Are you in the market for an articulating boom lift? When a job requires you to reach great heights, you need an articulating boom lift. These machines feature aerial work platforms and have two or more boom sections that hinge. The lifts allow you to easily tackle all types of tasks. Since these lifts are small, they'll fit almost anywhere, and they can reach over obstacles. Find out how an articulating boom lift works, learn key safety tips, and discover why you need one of these machines for your next job.
What Is an Articulating Boom Lift?
Articulating boom lifts go by a few different names. Some manufacturers call them “articulating booms” or “up-and-over booms.” Likewise, some contractors call them “cherry pickers” or “knuckle booms.” No matter what you call them, these versatile machines get the job done.
Articulating booms are aerial lifts that rely on hydraulics to move up and down. While they come in different sizes, all models have great reach capabilities. They can lift workers dozens of feet in the air. Thanks to their hinges, or articulations, they can extend over walls, wires, and other barriers.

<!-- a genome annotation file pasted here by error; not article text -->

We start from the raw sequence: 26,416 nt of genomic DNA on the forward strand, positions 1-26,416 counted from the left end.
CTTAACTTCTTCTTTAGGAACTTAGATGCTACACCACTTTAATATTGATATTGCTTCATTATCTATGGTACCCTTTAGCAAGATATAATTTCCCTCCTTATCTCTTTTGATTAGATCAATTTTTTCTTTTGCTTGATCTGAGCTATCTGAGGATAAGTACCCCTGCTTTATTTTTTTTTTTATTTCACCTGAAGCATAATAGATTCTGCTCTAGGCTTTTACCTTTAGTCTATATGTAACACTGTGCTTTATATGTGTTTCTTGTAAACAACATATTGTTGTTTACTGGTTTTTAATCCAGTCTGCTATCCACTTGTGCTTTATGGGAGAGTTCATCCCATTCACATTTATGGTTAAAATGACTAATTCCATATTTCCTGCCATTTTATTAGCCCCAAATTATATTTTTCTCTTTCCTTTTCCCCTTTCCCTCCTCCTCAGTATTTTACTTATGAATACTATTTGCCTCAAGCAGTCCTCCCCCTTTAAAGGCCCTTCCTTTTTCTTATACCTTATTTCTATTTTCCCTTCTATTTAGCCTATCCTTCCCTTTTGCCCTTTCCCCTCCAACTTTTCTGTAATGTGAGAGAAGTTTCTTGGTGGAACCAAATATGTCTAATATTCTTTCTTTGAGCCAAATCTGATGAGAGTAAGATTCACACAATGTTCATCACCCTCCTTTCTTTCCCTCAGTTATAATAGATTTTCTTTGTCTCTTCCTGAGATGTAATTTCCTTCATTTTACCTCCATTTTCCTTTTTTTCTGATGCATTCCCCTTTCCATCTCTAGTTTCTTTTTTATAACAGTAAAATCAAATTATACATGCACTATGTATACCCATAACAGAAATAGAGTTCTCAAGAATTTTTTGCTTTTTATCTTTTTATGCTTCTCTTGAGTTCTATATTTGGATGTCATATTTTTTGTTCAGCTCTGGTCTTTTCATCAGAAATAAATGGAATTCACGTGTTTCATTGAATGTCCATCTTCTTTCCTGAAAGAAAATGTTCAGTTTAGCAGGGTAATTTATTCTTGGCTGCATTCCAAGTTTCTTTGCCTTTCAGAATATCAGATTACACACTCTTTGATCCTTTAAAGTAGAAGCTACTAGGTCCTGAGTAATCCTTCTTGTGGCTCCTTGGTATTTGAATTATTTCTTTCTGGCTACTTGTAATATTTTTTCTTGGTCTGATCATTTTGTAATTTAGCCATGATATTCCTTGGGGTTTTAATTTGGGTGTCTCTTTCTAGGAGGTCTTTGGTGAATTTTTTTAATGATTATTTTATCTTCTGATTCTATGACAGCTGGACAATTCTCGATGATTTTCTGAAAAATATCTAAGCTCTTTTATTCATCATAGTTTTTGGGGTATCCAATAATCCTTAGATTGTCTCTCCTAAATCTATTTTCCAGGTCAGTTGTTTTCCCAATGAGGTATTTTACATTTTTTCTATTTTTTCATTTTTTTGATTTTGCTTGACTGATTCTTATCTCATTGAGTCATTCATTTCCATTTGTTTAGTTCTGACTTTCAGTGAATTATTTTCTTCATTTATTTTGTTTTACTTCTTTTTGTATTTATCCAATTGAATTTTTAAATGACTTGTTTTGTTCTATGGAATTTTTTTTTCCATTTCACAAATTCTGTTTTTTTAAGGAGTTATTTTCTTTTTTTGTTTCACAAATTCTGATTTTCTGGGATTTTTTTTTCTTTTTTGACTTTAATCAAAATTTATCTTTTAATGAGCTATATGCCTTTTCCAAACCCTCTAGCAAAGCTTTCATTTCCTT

Many models come with a jib, which makes accessing distant heights easier. This projecting arm gives the platform up to an extra 6 feet of reach so that you don't have to move the lift every time you need to change positions slightly.
Since all models feature wheels, these lifts can also move forward, backward, and side to side. Many articulating booms have a tight turning radius. This feature allows them to change directions and turn around easily, even in limited spaces.
The tight turning radius also allows for more exact movements, which is helpful for navigating around tree branches or power lines. These jib lifts can run on gas or diesel (also called dual fuel), or electricity, and you can easily find a model that works for your job site.
About All Access Equipment
All Access Services, Inc. started with two men looking for honest work. After years of tireless and exhaustive work, they were able to start an equipment service yard in San Diego. They continued to work long days by delivering equipment during the day and finishing paperwork by night. As the years rolled by, they were able to hire more workers and expand to Orange County.